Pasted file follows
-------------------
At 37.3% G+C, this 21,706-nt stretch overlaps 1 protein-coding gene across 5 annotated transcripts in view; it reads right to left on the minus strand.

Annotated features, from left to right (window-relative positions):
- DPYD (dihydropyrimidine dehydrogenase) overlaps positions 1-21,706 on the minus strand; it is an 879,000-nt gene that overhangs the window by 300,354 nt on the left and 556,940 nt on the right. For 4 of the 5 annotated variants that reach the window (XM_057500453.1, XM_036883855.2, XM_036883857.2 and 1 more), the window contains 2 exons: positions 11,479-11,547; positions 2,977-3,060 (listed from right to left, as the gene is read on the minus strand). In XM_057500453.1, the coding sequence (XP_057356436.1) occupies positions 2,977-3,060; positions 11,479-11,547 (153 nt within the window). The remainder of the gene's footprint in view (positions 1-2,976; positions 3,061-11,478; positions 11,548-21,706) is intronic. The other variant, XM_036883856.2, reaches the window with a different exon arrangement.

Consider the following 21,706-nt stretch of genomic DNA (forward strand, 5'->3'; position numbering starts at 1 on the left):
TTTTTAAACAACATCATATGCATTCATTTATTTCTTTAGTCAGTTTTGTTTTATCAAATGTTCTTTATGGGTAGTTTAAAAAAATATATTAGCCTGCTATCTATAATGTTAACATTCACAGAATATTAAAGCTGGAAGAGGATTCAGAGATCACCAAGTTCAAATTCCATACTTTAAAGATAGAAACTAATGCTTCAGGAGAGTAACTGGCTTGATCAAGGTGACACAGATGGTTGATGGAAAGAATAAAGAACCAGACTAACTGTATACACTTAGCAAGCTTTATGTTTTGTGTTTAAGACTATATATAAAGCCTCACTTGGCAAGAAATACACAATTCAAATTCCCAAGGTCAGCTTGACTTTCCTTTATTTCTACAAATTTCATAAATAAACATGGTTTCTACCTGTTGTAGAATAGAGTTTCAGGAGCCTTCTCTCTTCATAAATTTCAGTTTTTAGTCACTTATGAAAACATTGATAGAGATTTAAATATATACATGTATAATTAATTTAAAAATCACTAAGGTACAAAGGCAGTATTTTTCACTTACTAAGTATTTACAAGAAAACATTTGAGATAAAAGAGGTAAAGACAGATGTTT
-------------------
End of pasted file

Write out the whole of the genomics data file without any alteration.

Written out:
At 37.3% G+C, this 21,706-nt stretch overlaps 1 protein-coding gene across 5 annotated transcripts in view; it reads right to left on the minus strand.

Annotated features, from left to right (window-relative positions):
- DPYD (dihydropyrimidine dehydrogenase) overlaps positions 1-21,706 on the minus strand; it is an 879,000-nt gene that overhangs the window by 300,354 nt on the left and 556,940 nt on the right. For 4 of the 5 annotated variants that reach the window (XM_057500453.1, XM_036883855.2, XM_036883857.2 and 1 more), the window contains 2 exons: positions 11,479-11,547; positions 2,977-3,060 (listed from right to left, as the gene is read on the minus strand). In XM_057500453.1, the coding sequence (XP_057356436.1) occupies positions 2,977-3,060; positions 11,479-11,547 (153 nt within the window). The remainder of the gene's footprint in view (positions 1-2,976; positions 3,061-11,478; positions 11,548-21,706) is intronic. The other variant, XM_036883856.2, reaches the window with a different exon arrangement.

Consider the following 21,706-nt stretch of genomic DNA (forward strand, 5'->3'; position numbering starts at 1 on the left):
TTTTTAAACAACATCATATGCATTCATTTATTTCTTTAGTCAGTTTTGTTTTATCAAATGTTCTTTATGGGTAGTTTAAAAAAATATATTAGCCTGCTATCTATAATGTTAACATTCACAGAATATTAAAGCTGGAAGAGGATTCAGAGATCACCAAGTTCAAATTCCATACTTTAAAGATAGAAACTAATGCTTCAGGAGAGTAACTGGCTTGATCAAGGTGACACAGATGGTTGATGGAAAGAATAAAGAACCAGACTAACTGTATACACTTAGCAAGCTTTATGTTTTGTGTTTAAGACTATATATAAAGCCTCACTTGGCAAGAAATACACAATTCAAATTCCCAAGGTCAGCTTGACTTTCCTTTATTTCTACAAATTTCATAAATAAACATGGTTTCTACCTGTTGTAGAATAGAGTTTCAGGAGCCTTCTCTCTTCATAAATTTCAGTTTTTAGTCACTTATGAAAACATTGATAGAGATTTAAATATATACATGTATAATTAATTTAAAAATCACTAAGGTACAAAGGCAGTATTTTTCACTTACTAAGTATTTACAAGAAAACATTTGAGATAAAAGAGGTAAAGACAGATGTTT